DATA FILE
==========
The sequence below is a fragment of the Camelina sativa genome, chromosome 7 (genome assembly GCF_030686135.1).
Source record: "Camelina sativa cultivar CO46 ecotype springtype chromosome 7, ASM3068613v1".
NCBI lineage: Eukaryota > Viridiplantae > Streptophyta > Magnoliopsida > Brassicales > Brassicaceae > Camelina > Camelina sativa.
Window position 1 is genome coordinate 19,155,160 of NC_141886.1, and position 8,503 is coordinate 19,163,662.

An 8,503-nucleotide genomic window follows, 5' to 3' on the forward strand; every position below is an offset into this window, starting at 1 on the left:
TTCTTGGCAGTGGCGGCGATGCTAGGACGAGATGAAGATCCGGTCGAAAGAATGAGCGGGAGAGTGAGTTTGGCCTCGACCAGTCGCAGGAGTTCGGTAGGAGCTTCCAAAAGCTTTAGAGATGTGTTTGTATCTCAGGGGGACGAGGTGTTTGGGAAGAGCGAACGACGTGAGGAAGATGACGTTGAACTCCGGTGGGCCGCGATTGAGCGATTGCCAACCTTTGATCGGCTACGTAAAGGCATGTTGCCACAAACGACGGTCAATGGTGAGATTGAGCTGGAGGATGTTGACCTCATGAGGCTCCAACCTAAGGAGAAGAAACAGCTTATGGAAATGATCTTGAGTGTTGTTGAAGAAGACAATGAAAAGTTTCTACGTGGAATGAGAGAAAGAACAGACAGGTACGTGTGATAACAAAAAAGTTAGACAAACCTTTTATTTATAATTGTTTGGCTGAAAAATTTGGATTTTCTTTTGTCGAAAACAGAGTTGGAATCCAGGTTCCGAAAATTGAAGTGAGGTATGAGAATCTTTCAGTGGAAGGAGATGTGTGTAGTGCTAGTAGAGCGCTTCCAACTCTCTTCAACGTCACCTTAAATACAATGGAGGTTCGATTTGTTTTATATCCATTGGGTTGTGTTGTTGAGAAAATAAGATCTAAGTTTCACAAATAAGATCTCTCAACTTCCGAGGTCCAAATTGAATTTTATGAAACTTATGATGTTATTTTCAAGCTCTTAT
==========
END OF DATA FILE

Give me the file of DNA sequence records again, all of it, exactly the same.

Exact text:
The sequence below is a fragment of the Camelina sativa genome, chromosome 7 (genome assembly GCF_030686135.1).
Source record: "Camelina sativa cultivar CO46 ecotype springtype chromosome 7, ASM3068613v1".
NCBI lineage: Eukaryota > Viridiplantae > Streptophyta > Magnoliopsida > Brassicales > Brassicaceae > Camelina > Camelina sativa.
Window position 1 is genome coordinate 19,155,160 of NC_141886.1, and position 8,503 is coordinate 19,163,662.

An 8,503-nucleotide genomic window follows, 5' to 3' on the forward strand; every position below is an offset into this window, starting at 1 on the left:
TTCTTGGCAGTGGCGGCGATGCTAGGACGAGATGAAGATCCGGTCGAAAGAATGAGCGGGAGAGTGAGTTTGGCCTCGACCAGTCGCAGGAGTTCGGTAGGAGCTTCCAAAAGCTTTAGAGATGTGTTTGTATCTCAGGGGGACGAGGTGTTTGGGAAGAGCGAACGACGTGAGGAAGATGACGTTGAACTCCGGTGGGCCGCGATTGAGCGATTGCCAACCTTTGATCGGCTACGTAAAGGCATGTTGCCACAAACGACGGTCAATGGTGAGATTGAGCTGGAGGATGTTGACCTCATGAGGCTCCAACCTAAGGAGAAGAAACAGCTTATGGAAATGATCTTGAGTGTTGTTGAAGAAGACAATGAAAAGTTTCTACGTGGAATGAGAGAAAGAACAGACAGGTACGTGTGATAACAAAAAAGTTAGACAAACCTTTTATTTATAATTGTTTGGCTGAAAAATTTGGATTTTCTTTTGTCGAAAACAGAGTTGGAATCCAGGTTCCGAAAATTGAAGTGAGGTATGAGAATCTTTCAGTGGAAGGAGATGTGTGTAGTGCTAGTAGAGCGCTTCCAACTCTCTTCAACGTCACCTTAAATACAATGGAGGTTCGATTTGTTTTATATCCATTGGGTTGTGTTGTTGAGAAAATAAGATCTAAGTTTCACAAATAAGATCTCTCAACTTCCGAGGTCCAAATTGAATTTTATGAAACTTATGATGTTATTTTCAAGCTCTTAT